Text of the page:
A 21-year-old man, required refractive surgery to correct his myopia and astigmatism at another hospital. His manifest best-corrected visual acuity (VA) was 20/20 with –1.75/90 OD and 20/20 with  sph OS. Preoperative corneal pachymetry measurements were 587- m OD and 594- m OS. Corneal topography was normal with no signs of frust keratoconus. Anterior slit lamp examination prior to surgery revealed no characteristic corneal findings of keratoconus including Vogt’s striae or Fleischer ring. The patient underwent bilateral full-correcting LASIK within an optical zone of 7 mm with 89- m OD and 73- m OS by one of the most experienced refractive surgeons in Germany. Three months postoperative the refraction was /180 OD and –0.75/120 with a best-corrected VA 20/20OU. A retreatment of the astigmatism required an additional ablation of 25- m OD.

The patient came to our hospital seeking for a second opinion as he complained 6 months before the visit about diplopia and progressive impaired vision. Two days before the visit, his VA decreased to counting fingers OD and while his left eye remained stabile at 20/20. The diagnosis of acute keratoconus-like hydrops was made based on the progressive central edematous steepening of the corneal stroma (Figure 1) and a penetrating keratoplasty was recommended. Tomographic scans using optical coherent tomography (OCT) confirmed an anterior corneal steepening and acute keratoconus-like excessive edematous swelling of approximately 1250- m (Figure 2). The patient underwent an uncomplicated corneal transplantation (9.0 mm donor size to 8.5 mm recipient size) and the corneal tissue was sent for histologic evaluation. On light microscopy the stromal architecture appeared rarified and the space between separate corneal lamellae was edematously swollen (Figure 3).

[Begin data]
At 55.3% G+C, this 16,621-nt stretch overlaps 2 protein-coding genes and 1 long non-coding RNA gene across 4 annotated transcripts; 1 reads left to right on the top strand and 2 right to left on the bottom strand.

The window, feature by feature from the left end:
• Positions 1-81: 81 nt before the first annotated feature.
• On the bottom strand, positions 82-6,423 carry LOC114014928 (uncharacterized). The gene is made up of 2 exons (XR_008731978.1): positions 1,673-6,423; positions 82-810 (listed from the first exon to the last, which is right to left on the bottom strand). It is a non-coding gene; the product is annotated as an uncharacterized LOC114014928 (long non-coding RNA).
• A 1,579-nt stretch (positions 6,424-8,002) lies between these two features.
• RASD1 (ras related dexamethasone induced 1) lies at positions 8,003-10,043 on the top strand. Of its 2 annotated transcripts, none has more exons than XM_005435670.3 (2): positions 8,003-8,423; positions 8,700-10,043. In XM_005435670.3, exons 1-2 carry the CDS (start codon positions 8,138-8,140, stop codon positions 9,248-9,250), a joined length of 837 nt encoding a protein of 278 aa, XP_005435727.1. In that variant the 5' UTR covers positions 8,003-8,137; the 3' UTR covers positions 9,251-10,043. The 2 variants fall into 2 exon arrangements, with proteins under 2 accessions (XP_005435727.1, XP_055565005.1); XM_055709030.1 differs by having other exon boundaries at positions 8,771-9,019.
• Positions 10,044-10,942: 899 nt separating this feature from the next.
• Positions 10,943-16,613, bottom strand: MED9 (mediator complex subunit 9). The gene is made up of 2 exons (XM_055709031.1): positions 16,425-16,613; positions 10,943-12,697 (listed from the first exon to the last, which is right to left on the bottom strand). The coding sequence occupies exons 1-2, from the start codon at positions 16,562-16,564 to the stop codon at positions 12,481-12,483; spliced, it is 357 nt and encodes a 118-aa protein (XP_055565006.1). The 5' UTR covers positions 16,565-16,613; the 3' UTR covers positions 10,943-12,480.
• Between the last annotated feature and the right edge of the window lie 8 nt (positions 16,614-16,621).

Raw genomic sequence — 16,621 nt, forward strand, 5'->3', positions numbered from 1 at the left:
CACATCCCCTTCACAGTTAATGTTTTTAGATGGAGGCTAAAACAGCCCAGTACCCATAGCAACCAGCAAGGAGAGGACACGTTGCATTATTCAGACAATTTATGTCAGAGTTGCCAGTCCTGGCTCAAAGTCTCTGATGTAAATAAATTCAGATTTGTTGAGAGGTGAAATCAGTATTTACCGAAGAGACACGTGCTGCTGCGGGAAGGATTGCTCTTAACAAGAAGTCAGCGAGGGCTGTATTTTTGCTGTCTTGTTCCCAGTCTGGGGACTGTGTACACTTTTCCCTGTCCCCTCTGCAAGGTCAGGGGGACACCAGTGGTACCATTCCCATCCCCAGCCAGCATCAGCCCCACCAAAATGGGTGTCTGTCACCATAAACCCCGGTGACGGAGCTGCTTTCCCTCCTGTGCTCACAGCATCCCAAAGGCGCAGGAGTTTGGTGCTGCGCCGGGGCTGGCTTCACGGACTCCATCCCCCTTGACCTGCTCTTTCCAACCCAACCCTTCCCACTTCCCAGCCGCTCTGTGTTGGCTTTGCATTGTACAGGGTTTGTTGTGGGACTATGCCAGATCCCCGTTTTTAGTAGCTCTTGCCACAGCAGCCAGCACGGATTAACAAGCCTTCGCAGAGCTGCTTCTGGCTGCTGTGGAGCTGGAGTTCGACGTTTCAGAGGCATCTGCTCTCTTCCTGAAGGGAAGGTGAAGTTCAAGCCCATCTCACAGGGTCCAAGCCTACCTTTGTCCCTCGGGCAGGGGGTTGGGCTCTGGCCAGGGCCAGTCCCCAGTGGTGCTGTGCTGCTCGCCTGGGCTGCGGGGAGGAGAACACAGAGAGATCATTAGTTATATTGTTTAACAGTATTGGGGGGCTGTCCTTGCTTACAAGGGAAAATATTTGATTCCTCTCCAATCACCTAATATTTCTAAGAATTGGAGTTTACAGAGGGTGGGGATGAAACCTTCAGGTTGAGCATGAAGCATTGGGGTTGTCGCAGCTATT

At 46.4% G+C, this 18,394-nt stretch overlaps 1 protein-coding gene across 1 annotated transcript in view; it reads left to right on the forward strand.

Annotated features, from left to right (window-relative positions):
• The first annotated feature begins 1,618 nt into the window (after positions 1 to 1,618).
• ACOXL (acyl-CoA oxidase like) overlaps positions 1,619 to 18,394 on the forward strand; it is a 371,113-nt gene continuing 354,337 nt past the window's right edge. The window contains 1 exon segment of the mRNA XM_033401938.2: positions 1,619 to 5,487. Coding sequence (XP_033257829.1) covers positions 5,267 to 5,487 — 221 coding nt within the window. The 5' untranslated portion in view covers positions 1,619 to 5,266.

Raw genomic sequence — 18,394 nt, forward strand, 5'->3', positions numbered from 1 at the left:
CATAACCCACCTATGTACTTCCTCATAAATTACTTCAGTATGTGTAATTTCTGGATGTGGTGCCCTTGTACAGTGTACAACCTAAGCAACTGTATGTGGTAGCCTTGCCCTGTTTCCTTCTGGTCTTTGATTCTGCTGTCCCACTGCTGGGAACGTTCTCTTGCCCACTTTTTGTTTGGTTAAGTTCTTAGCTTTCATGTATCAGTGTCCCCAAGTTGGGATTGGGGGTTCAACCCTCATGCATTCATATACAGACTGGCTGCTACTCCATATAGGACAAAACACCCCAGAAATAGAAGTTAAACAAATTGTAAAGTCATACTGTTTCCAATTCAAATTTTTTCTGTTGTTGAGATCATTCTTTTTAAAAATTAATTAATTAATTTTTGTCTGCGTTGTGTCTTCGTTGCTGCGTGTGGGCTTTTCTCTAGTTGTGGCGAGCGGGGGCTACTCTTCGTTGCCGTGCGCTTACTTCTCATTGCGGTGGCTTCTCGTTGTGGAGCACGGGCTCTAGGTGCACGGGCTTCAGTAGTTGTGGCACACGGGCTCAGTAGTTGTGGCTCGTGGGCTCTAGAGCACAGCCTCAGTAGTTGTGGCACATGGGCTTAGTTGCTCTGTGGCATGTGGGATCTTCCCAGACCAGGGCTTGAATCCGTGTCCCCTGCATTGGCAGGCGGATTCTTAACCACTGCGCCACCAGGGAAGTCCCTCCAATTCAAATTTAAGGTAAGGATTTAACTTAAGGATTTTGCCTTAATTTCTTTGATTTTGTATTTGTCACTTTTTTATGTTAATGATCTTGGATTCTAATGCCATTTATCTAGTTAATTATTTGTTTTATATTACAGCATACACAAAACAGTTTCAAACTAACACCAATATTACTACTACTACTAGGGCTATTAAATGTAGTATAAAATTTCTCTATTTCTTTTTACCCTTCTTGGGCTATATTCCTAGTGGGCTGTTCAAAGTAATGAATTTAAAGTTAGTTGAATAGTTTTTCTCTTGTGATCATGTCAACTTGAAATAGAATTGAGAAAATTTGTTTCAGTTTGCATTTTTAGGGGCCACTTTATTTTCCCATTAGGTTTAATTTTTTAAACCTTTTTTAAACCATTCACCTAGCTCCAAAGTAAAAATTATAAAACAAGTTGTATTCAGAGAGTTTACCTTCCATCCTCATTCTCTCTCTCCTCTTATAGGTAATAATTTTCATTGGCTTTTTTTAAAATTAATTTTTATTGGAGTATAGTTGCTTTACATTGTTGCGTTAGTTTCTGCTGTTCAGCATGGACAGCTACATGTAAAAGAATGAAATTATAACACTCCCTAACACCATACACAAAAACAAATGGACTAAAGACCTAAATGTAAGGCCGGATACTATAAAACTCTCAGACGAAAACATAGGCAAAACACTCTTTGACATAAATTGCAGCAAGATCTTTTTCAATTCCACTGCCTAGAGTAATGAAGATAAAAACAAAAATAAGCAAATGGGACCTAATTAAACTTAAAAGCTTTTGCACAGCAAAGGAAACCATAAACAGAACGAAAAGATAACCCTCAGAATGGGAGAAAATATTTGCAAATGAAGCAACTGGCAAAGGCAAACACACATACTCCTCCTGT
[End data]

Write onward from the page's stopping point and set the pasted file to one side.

3. Comment

We describe the unique tomographic features by OCT and histology in an keratokonus-like hydrops after LASIK. OCT may be promising in providing detailed analysis of the prior structural stromal architecture [3], during [4, 5] and after LASIK [6]. Similar to the OCT, the optical low coherent pachymetry (OLCR) can investigate the mean flap thickness after LASIK [7]. These novel techniques may help to determine the tomographic corneal architecture and anterior segment on a micrometer scale generating a valuable insight of the in vivo structure [8].

Our patient provides an instructive report of the risk of keratoconus-like hydrops following the LASIK of his moderate myopia and irregular astigmatism in the eyes. The preoperatively measured corneal thickness was 587- m OD and the calculated ablation for both treatments was 114- m, indicating a remaining thickness of approximately 470- m.